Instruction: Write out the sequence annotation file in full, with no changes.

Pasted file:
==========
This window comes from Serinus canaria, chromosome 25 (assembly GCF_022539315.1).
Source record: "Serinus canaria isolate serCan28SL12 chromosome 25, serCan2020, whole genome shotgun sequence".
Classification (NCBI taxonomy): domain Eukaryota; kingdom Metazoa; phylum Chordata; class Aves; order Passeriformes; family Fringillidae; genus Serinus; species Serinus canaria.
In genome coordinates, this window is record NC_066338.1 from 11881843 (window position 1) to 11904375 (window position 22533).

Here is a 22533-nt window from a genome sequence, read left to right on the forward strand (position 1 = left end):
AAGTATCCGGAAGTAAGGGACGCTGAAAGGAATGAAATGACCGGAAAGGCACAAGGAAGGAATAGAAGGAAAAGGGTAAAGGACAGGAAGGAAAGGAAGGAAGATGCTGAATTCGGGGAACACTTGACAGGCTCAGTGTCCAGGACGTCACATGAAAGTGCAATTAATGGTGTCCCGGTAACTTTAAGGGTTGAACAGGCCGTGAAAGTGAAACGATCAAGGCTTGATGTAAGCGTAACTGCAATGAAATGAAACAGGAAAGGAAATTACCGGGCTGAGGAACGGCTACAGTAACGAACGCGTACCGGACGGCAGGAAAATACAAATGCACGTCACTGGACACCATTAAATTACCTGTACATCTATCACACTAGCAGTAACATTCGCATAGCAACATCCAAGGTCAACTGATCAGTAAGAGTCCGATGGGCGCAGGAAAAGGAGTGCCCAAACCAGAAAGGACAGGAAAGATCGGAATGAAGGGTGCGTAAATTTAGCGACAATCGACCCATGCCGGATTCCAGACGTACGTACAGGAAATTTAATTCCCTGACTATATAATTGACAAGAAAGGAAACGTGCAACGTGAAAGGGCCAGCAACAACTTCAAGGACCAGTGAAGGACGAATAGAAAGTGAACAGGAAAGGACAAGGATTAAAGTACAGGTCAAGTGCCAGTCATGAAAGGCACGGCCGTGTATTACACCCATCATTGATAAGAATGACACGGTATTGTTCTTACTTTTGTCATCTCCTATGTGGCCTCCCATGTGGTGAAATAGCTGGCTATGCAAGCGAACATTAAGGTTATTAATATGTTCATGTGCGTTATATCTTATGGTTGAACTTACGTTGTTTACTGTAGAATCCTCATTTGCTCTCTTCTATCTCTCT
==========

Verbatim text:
This window comes from Serinus canaria, chromosome 25 (assembly GCF_022539315.1).
Source record: "Serinus canaria isolate serCan28SL12 chromosome 25, serCan2020, whole genome shotgun sequence".
Classification (NCBI taxonomy): domain Eukaryota; kingdom Metazoa; phylum Chordata; class Aves; order Passeriformes; family Fringillidae; genus Serinus; species Serinus canaria.
In genome coordinates, this window is record NC_066338.1 from 11881843 (window position 1) to 11904375 (window position 22533).

Here is a 22533-nt window from a genome sequence, read left to right on the forward strand (position 1 = left end):
AAGTATCCGGAAGTAAGGGACGCTGAAAGGAATGAAATGACCGGAAAGGCACAAGGAAGGAATAGAAGGAAAAGGGTAAAGGACAGGAAGGAAAGGAAGGAAGATGCTGAATTCGGGGAACACTTGACAGGCTCAGTGTCCAGGACGTCACATGAAAGTGCAATTAATGGTGTCCCGGTAACTTTAAGGGTTGAACAGGCCGTGAAAGTGAAACGATCAAGGCTTGATGTAAGCGTAACTGCAATGAAATGAAACAGGAAAGGAAATTACCGGGCTGAGGAACGGCTACAGTAACGAACGCGTACCGGACGGCAGGAAAATACAAATGCACGTCACTGGACACCATTAAATTACCTGTACATCTATCACACTAGCAGTAACATTCGCATAGCAACATCCAAGGTCAACTGATCAGTAAGAGTCCGATGGGCGCAGGAAAAGGAGTGCCCAAACCAGAAAGGACAGGAAAGATCGGAATGAAGGGTGCGTAAATTTAGCGACAATCGACCCATGCCGGATTCCAGACGTACGTACAGGAAATTTAATTCCCTGACTATATAATTGACAAGAAAGGAAACGTGCAACGTGAAAGGGCCAGCAACAACTTCAAGGACCAGTGAAGGACGAATAGAAAGTGAACAGGAAAGGACAAGGATTAAAGTACAGGTCAAGTGCCAGTCATGAAAGGCACGGCCGTGTATTACACCCATCATTGATAAGAATGACACGGTATTGTTCTTACTTTTGTCATCTCCTATGTGGCCTCCCATGTGGTGAAATAGCTGGCTATGCAAGCGAACATTAAGGTTATTAATATGTTCATGTGCGTTATATCTTATGGTTGAACTTACGTTGTTTACTGTAGAATCCTCATTTGCTCTCTTCTATCTCTCT